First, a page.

(Roger Fisher and William Ury)

You can change the game. You start by changing your attitude.

Separate the people from the problem.

Attack the problem and never the people.

Focus on interests, not on positions.

Invent options that benefit both sides.

What is your Best Alternative To a Negotiated Agreement, your BATNA?
(Dr. Norman Vincent Peale)

Always play with abandon.

The next time you’re faced with a problem, try a new approach.

Make up your mind to win and nothing else.

It is always too soon to quit.

All the resources you need are in your mind.

Failure comes most often to people who are unable to focus themselves.

We tend to become precisely like that which we habitually imagine ourselves to be.

(Robert M. Bramson)

Do not automatically respond by trying to solve difficult people’s problems.

Do not automatically agree with difficult people even if you think they are right.

Never argue with difficult people.

Always feed back the difficult person’s main points before you do anything else.

(Hermine Hilton)

Remember people’s names and what they tell you.

Remember what you are doing, what you are supposed to do, what you have and have not done.

Be sure what you want to remember is collected and connected.

Link what you do not know to what you do know.

(Dave Winter)

Do you always follow through on promises?

Do you get back with people who are trying to get in touch with you?

Do you communicate a sincere interest in the person with whom you are communicating, even if he or she is boring or difficult? Do you give the person the impression that you want to help?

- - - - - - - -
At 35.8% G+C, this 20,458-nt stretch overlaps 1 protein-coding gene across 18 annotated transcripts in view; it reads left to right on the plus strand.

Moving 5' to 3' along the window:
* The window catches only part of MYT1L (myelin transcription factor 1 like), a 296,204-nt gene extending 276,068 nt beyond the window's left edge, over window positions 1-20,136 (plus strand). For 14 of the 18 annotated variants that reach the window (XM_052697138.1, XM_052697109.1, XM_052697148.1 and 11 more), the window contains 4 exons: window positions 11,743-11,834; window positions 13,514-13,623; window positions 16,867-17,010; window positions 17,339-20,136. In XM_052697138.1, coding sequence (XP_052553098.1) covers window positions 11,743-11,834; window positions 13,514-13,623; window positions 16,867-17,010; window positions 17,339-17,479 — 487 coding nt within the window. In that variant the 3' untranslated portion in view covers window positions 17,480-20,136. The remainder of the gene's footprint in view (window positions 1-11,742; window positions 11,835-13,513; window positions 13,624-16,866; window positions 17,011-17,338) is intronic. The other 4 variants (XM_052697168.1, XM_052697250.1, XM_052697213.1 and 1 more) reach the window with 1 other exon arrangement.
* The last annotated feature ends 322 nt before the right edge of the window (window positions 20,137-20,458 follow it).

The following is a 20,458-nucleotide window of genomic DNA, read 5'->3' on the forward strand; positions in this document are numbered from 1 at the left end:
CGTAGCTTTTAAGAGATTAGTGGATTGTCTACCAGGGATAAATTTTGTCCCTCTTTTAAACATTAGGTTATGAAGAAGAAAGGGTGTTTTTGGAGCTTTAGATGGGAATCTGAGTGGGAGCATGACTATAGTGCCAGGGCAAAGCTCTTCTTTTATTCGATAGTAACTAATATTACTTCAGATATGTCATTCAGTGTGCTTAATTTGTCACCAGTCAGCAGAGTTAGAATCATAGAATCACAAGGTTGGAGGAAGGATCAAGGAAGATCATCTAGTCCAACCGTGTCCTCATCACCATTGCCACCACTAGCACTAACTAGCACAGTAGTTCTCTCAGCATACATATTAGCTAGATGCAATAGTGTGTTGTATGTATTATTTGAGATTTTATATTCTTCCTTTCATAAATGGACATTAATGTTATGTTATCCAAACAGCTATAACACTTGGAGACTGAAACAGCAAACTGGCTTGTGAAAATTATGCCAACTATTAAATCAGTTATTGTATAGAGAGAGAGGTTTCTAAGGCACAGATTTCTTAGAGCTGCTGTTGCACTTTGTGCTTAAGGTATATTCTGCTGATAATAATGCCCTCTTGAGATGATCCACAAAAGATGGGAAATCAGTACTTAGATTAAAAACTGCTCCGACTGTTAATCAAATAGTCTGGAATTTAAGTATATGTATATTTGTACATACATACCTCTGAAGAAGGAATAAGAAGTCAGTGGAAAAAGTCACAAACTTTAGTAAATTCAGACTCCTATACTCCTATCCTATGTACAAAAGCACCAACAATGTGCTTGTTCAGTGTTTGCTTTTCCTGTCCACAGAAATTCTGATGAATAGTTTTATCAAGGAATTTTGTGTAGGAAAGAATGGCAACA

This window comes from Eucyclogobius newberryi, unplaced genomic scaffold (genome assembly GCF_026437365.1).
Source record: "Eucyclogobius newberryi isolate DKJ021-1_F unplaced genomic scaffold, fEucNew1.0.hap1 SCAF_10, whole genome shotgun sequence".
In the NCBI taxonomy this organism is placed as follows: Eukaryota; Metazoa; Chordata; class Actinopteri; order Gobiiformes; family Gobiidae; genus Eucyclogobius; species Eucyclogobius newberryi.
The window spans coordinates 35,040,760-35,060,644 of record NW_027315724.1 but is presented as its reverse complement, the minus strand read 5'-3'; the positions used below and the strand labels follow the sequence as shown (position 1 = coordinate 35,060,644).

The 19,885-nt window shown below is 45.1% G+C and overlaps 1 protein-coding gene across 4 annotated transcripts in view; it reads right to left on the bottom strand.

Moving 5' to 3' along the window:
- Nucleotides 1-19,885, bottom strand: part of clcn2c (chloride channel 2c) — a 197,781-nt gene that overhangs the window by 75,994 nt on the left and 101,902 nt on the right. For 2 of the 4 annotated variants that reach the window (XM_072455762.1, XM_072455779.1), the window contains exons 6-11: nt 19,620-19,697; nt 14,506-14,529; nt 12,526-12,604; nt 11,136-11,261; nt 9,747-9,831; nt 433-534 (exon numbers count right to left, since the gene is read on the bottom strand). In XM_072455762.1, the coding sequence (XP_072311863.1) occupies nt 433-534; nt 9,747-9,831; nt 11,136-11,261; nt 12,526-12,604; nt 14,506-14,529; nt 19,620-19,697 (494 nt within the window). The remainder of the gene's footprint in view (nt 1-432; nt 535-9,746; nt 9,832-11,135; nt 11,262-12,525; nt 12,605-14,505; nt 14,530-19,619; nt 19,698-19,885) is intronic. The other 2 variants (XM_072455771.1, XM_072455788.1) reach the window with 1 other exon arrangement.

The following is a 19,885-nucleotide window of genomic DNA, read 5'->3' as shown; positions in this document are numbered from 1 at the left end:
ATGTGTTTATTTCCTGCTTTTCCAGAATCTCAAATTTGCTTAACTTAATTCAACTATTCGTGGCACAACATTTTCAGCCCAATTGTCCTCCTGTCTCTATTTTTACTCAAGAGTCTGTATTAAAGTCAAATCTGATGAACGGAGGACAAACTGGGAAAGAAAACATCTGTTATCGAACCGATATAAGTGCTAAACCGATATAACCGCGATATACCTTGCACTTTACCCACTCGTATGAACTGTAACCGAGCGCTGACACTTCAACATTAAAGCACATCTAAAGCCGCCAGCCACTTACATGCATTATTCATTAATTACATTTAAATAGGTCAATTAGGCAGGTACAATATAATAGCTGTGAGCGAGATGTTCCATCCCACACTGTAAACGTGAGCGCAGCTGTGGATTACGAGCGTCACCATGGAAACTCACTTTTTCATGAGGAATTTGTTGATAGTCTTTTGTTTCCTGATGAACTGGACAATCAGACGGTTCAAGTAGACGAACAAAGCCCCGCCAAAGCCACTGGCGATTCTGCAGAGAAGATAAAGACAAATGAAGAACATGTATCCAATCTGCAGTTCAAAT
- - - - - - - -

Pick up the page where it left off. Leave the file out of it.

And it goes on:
Do you take the initiative to find a way to help, a way to say yes?

People do not want to know what you cannot do for them; they want to know what you can do for them.

Clear communication is your responsibility, not the other person’s.

You cannot listen and talk at the same time.

(Peter F. Drucker)

It is your vision or its absence that shapes your future.

Assignments change all the time and unpredictably, although the job may not change.

You cannot build performance on weaknesses; you can only build it on strengths.

The things you did to get a promotion are not the things you need to do now.

The ultimate test of success is success.

(Zig Ziglar)

If you don’t think you deserve success, you will do things to keep you from getting it.

It is not the lack of time that is the problem, it is the lack of direction.

How can you reach a goal you do not have?

You will get everything in life you want if you just help enough other people get what they want.

You cannot reach someone else’s goal.

In order for a goal to be effective, it must affect change.

You go as far as you can see; and when you get there, you always will be able to see further.

People who wait for an external change before they make an internal decision will get cooked in the squat, never succeed.

Just because you are running doesn’t mean you have to like it.

Stinking thinking leads to hardening of the attitudes.

You can only start from where you are with what you’ve got.

You don’t climb the high mountain by yourself; it is in conjunction with others that you really accomplish the major things in life.

(Michael Korda)

If you don’t have power, you cannot do anything, you cannot protect yourself, you cannot get anything done yourself.

Your interests are not the interests of somebody else.

The best way to think about power is to think about it as a game, a game with rules and moves.

No one ever succeeded in business by sitting quietly at their desk and doing what they are told.

Do everything you do as if it were the only thing that mattered.

(Nancy Campbell)

When dealing with a challenging person, analyze the problem and not the person.